Hello everyone, in this tutorial, we are going to see the 2nd objective in data ingestion category.
The objective is listed on Hortonworks website under data ingestion and looks like this.
In the previous objective, we imported entire records from a MySQL table, whereas in this post, we are going to import data based on the result of a query. This query can be any SQL query, which executes successfully.
Our objective today is to import data based on some condition.
Let us look at the input data.
It looks something like this.
From above screenshot, you can see that we are targeting these nine records. These 9 records are fetched with the help of following SQL query.
select * from customers WHERE customer_zipcode=78521
Now, it is time to take a look at the Sqoop command.
|sqoop import \|
|–connect jdbc:mysql://sandbox.hortonworks.com:3306/retail_db \|
|–username retail_dba \|
|–password hadoop \|
|–query 'select * from customers WHERE customer_zipcode=78521 AND $CONDITIONS' \|
|–split-by customer_id \|
Now, let us examine each line individually.
Line 1, 2, 3, 4: Same as explained in previous post.
Line 5: – – query ‘select * from customers WHERE customer_zipcode=78521 AND $CONDITIONS’ \
Explanation: This line includes the query whose output will actually get written to HDFS. You might notice, along with the query there are two extra words “AND $CONDITIONS”. These two words are expected to be written along with the –query clause. Sqoop expects these keywords to replace this with an inbuilt condition to perform the import operation. Long story short, you must put these two keywords while performing the free-form query import using sqoop import command.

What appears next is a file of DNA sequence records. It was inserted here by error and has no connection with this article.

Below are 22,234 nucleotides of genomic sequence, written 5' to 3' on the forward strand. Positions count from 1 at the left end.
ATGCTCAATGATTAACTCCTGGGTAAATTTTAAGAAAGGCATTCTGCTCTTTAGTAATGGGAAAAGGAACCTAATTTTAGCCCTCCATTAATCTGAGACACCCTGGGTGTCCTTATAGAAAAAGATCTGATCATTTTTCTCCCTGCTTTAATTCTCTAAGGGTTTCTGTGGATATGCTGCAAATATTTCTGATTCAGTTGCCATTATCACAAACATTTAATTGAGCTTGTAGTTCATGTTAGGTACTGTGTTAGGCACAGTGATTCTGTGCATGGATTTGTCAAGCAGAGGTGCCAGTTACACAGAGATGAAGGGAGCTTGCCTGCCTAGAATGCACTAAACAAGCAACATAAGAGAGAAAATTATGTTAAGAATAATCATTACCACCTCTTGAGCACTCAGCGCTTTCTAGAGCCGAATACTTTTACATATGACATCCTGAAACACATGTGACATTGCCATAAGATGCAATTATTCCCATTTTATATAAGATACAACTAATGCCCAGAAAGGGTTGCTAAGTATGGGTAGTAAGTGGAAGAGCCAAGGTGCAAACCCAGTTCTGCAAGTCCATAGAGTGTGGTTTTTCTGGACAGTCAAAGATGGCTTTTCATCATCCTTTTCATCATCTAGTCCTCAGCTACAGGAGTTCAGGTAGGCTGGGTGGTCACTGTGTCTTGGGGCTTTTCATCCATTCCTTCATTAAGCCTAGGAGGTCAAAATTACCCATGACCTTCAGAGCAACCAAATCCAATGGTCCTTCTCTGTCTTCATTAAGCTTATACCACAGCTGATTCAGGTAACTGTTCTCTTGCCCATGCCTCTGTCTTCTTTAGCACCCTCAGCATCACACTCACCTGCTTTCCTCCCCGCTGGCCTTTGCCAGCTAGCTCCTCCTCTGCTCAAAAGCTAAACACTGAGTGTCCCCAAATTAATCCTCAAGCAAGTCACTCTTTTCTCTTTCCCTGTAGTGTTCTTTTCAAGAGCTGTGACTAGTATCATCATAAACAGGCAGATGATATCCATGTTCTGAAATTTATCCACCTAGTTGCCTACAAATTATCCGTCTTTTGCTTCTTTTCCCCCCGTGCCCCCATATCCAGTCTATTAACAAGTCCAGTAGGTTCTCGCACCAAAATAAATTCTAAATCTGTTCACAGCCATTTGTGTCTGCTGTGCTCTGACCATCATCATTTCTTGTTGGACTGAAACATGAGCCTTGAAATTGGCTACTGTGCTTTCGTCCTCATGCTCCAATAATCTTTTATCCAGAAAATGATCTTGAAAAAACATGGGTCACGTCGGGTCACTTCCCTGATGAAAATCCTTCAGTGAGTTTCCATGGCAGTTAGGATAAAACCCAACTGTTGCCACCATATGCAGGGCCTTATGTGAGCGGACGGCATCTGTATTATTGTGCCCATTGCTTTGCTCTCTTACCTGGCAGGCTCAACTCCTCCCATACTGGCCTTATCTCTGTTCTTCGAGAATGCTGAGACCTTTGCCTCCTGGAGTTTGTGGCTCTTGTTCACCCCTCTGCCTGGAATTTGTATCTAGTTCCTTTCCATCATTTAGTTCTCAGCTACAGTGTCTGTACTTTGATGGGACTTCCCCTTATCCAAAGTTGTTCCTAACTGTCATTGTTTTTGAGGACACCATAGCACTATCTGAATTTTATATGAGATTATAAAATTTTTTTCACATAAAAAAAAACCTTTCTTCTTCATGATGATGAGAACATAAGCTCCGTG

Line 6: – – split-by customer_id \
Explanation: –split-by flag is followed by the column name which becomes the key while doing the importing data using the MapReduce job that gets triggered. As we all might know, MapReduce uses key-value pairs to transfer data from input to mapper, from mapper to either reducer or final output and reducer to final output. This flag makes that column the key of this transfer operation and it is a must while performing free-form query import. If you want to skip this option, then you must pass number of mappers with the help of -m or –num-mappers flag, as we saw in the previous post.
Line 7:- – target-dir /user/root/custom_query
Explanation: –target-dir flag is followed by the non-existing HDFS directory path. Again, this is also a must have flag while performing free-form query import. This option indicates that the target directory for the current import opearation should not be the default directory as multiple tables might be involved in the import operation. The directory should not be already existing. If the directory already exists, then Sqoop throws and error saying the output directory already exists.
The Sqoop Import command execution looks like this.
And the output window appears like this.
The last line clearly indicates that 9 records were imported, which is what we expected.
Now it is time to see actual output records.
For that, we will use following commands.
hadoop fs -ls /user/root/custom_query
hadoop fs -cat /user/root/custom_query/*
The output screenshot is shown below.
The screenshot clearly shows the expected output records. You can compare it with the first image.
This completes free-form query import.
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